” Well he had to stop at every statue. He’d put his hand on it and study it, stare at it. By the time we got to the grave he was crying. He was very emotional. He took one look at the tomb and let me tell you: that man got down on his knees and kissed the ground. Then he laid the flowers there, and he got back up, and he stood straight as he could and recited his poem. Tears were streaming down his face. his voice was very strong and clear. then he looks at me and he kind if sighs and he says, ” Yes, Now it’s over.” He says, ” We can go.”

Mr. Dubin slept most of the next day and then through the night.

” The next morning, ” Frank told me, ” we got him to the airport. I made sure my friends at the airlines understood how feeble this man was, that they had to take special care of him. When I got him to the Check-in, he couldn’t help himself, he was crying again. He turned to me and he said, ” Frank, God sent you to help me find Lincoln. You are an angel. ” And he hugged me.”

Standing there by his desk in the Hilton lobby, Frank didn’t say anything for a while. ” I told a lady friend about this last week, after it happened. she said to me, ” Frank, you want to know why you haven’t got your job in the government yet— that’s why. You had to be there, at the Hilton. ” she said, God wanted you to be there to help this man!” Maybe so. I’m Skeptical, I’m a skeptical man

 

Andrew Ferguson

 

Well after I finished this book on one mans journey I discovered like I said there is a little Lincoln in everyone, and I have a few new places and people I now need to talk to. Well enough typing for the night off to watch some Tv and then off to bed. Goodnight to all my readers.

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A life remembered, Msg. Timothy R. Bodden part 2

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So this morning while I was sitting down to breakfast with my mom and dad, I started talking about the book The things they carried by Timothy O’Brien. Well I said that I think most soldiers during war cover up their actual feelings of what is going on around them by thinking about other things even if it is just about the color of the sky are the white clouds that are floating through it. Which reminded me of the scene in Forest Gump, when the clouds break and he sees the stars for the first time in a long time.

Well after talking about it, My dad started talking about as he calls him Bodden. Let me explain, Bodden Joined the Marines about the same time my father did, along with Richard Puckett. During Basic training they were almost inseparable.  You can call them the Three Musketeers, or the Three Amigos if you will. One of the first times my father got to start to know Bodden they were doing KP together. Well my Fathers job was to make the salad, and Bodden’s Job was to do the dishes. My father has never been much of a cook the microwave oven and anything quick to make is basically what he does. Well he said Bodden got along better with the drill sergeant than my father did. So Bodden told my father he would switch him Jobs because Bodden apparently loved to cook. So my dad wound out doing the dishes rather than the salad.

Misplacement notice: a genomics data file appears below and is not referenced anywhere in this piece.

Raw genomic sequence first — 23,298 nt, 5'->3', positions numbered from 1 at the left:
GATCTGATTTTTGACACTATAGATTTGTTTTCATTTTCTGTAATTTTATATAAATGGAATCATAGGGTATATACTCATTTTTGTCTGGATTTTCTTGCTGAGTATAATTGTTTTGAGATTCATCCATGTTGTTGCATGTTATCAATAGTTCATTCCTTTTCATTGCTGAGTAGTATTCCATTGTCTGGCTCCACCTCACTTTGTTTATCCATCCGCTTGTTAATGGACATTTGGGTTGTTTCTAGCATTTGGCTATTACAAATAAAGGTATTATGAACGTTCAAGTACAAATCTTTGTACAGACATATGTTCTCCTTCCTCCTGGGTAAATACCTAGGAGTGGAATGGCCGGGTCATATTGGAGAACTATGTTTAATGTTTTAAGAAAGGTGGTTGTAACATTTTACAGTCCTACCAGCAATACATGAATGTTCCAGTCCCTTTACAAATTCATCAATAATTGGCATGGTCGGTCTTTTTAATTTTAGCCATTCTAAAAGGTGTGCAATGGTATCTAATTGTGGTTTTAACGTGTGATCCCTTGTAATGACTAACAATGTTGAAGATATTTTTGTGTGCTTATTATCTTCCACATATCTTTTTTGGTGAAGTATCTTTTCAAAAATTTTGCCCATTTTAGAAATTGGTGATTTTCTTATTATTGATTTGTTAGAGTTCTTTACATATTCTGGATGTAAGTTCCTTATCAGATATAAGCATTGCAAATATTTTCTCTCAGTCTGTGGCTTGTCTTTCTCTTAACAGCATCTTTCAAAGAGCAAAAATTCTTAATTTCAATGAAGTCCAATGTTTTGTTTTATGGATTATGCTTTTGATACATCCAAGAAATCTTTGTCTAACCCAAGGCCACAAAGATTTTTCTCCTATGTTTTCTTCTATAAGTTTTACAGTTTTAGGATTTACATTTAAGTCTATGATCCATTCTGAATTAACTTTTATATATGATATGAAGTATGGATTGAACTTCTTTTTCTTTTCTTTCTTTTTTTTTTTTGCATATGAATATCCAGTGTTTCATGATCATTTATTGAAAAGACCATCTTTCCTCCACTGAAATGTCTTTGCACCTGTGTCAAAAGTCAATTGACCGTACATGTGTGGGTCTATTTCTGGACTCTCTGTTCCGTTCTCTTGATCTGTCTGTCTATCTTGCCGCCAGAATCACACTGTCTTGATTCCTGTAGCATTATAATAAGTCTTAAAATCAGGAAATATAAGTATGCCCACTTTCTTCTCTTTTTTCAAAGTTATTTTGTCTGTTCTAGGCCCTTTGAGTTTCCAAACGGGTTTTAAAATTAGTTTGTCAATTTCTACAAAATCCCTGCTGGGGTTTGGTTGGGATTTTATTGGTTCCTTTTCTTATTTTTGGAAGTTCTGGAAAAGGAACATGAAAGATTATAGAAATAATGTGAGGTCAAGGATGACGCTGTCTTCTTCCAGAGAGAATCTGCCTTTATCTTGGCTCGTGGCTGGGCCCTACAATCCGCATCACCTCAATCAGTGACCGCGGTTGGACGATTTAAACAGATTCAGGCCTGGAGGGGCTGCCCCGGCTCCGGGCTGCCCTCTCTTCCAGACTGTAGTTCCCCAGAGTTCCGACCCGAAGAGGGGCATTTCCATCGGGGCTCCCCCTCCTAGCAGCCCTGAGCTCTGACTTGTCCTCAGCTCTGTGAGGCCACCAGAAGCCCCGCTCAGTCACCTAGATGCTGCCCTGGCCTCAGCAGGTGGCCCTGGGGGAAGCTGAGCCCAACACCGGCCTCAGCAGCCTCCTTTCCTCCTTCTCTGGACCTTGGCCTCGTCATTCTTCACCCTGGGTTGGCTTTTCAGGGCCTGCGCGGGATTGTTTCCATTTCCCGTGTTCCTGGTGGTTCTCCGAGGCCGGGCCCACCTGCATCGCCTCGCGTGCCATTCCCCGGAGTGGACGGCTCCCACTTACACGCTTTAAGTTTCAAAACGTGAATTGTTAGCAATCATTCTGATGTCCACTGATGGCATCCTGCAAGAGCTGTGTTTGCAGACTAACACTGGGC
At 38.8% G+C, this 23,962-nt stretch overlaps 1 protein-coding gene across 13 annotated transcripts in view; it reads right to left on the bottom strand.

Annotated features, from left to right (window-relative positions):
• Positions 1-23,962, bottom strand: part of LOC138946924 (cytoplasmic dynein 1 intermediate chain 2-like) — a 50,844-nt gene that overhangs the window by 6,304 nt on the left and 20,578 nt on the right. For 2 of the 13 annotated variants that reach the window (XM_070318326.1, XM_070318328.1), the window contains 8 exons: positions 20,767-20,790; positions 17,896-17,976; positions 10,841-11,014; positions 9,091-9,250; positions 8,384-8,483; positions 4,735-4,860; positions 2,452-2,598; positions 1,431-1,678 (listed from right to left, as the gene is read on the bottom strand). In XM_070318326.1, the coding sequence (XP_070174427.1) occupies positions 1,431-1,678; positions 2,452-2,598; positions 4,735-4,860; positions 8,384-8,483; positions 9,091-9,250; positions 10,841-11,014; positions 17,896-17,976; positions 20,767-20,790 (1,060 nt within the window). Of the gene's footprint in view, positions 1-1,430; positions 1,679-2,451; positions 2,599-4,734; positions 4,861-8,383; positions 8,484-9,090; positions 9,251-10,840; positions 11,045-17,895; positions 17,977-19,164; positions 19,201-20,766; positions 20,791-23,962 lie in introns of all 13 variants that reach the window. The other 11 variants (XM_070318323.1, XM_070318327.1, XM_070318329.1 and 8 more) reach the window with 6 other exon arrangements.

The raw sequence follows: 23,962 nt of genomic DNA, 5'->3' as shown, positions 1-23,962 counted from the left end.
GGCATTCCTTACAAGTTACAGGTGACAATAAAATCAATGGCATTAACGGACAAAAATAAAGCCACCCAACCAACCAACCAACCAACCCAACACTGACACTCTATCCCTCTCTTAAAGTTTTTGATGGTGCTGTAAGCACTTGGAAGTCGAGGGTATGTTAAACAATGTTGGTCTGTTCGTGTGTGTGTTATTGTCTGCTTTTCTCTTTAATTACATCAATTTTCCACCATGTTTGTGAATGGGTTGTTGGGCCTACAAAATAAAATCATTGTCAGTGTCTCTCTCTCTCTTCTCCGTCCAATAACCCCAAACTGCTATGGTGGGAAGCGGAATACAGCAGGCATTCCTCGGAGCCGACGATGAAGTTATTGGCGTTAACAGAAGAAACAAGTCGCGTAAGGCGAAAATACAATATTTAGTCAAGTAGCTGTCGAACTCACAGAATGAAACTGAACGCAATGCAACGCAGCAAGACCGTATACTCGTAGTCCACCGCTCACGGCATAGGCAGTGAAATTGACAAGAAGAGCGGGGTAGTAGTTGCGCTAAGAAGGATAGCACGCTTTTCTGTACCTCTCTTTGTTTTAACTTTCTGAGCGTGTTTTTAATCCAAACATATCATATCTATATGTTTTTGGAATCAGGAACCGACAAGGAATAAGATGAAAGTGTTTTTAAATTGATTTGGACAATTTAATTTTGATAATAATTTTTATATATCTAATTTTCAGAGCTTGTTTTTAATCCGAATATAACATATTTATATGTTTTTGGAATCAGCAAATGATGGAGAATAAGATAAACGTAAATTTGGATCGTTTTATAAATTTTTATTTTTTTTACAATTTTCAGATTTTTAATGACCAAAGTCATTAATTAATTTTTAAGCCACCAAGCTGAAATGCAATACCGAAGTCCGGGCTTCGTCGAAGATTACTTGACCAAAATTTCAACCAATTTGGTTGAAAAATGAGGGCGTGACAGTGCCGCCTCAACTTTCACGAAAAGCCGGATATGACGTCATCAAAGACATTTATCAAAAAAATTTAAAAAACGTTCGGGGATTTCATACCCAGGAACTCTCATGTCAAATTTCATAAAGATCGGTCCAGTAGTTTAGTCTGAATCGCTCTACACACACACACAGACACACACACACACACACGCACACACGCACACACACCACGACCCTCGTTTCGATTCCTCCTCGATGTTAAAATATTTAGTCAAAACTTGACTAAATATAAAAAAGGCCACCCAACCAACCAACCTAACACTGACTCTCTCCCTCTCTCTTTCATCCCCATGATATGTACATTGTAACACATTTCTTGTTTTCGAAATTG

So further on in the discussion he talked about another incident with Bodden, Now I am not clear on whether it was in the barracks or they were at a bar or wherever it might have been. Another Marine had started with Bodden and according to my dad Bodden was not a very big guy but he said after studying martial arts that he could handle his own. Well the Marine starting apparently swung on Bodden and he put the other Marine to the ground as quickly as the fight started it ended.

After I wrote the original blog, A life remembered Msg. Timothy R. Bodden his Daughter whom he had never known wrote me and gave a thank you. She explained who she was her name was Leona Estes. She had informed me that she had never known her father because he went off to Vietnam before she was born, or to young maybe to remember either way she never got to know him. I included the full report on the incident where Bodden and his other crew members aboard a CH-46 were shot down on June 3rd 1967. Either he was the door gunner or another part of the crew. But Bodden had his back broken during the crash, and according to some was shot in the back Execution style either by the Viet-cong or the North Vietnamese. One or two members of the crew survived and lived to tell the tale. But they fought valiantly according to the reports trying to fend off the enemy.

A few years down the road a reply came to my wall on my blog from a Jeff Hinga. I am actually going to copy and paste here his story, Because I cannot tell it as well as he did because it is his story.